The Oseberg oil field is produced by immiscible gas injection. Produced gas is reinjected, and the pressure is kept almost constant by additional injection of gas imported from the nearby giant Troll gas field. The so called TOGI scheme is described in another paper presented at this conference [1]. Fig. l gives a schematic representation of the field development.

By installing a Dew Point Control module (DPC) there is a potential for increased condensate production, which again leads to injection of a leaner processed gas (higher methane content). The question is if this early gain in liquid production could be offset by a reduction at a later stage.

As the lean injected gas mixes with the gas cap gas the liquid content of the gas decreases. When the injected gas contacts the oil component exchanges between the oil and the gas phase take place. In addition, compositional variation will occur during periods of pressure depletion. Such effects are demonstrated in a series of PVT experiments, reported in a previous paper [2].

Another important issue is the quantification of the total condensate (oil from gas) production, which in this case will add significant reserves to the previously estimated oil production.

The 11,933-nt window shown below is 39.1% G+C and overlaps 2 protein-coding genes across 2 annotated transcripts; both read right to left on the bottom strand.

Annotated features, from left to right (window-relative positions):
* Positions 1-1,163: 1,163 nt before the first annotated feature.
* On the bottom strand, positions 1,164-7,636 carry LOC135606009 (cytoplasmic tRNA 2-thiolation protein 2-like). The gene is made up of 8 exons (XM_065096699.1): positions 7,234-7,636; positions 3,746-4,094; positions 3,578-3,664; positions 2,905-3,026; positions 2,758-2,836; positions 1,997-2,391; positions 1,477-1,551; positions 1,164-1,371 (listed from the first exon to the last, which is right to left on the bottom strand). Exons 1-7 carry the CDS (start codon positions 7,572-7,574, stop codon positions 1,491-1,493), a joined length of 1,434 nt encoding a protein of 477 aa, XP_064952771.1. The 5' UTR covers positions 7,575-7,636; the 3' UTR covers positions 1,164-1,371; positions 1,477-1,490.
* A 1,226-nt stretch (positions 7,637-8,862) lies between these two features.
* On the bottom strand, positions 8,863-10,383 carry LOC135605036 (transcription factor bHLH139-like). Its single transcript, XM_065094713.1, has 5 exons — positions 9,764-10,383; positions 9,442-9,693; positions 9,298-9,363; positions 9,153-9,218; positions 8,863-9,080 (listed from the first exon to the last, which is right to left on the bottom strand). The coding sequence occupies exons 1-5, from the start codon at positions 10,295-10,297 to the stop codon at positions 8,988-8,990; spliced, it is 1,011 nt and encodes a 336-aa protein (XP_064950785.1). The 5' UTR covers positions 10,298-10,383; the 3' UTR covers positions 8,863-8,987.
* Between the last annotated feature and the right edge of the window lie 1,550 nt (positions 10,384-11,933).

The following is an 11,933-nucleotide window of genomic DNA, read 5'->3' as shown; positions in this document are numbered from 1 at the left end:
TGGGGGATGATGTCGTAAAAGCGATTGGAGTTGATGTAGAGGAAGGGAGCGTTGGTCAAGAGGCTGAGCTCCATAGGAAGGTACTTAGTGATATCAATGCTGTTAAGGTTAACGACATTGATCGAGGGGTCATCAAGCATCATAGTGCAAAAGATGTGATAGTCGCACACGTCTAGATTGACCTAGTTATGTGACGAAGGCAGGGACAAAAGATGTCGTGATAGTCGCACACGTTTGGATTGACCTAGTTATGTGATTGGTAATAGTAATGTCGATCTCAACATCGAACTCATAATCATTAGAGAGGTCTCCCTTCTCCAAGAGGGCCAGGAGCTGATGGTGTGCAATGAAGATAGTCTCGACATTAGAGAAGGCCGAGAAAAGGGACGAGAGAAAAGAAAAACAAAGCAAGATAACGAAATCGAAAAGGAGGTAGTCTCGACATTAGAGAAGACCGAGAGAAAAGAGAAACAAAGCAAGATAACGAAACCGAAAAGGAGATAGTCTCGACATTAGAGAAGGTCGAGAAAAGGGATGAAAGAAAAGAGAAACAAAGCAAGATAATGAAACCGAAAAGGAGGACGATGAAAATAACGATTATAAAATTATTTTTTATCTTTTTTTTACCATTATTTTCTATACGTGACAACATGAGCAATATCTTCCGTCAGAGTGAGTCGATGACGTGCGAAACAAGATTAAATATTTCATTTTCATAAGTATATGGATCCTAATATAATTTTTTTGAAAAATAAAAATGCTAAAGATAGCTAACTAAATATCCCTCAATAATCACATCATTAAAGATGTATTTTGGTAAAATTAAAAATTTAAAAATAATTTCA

In this work we explain how a multidisciplinary approach, combing process simulation, Equation of state PVT simulation, compositional and black oil reservoir simulation; leads to quantitative estimates of compositional effects.

The emphasis is on method rather than on quantitative results. We discuss the simulation tools that have been applied, how the required input data are generated, and how the component exchanges in the reservoir and various simulation artifacts may affect the results.

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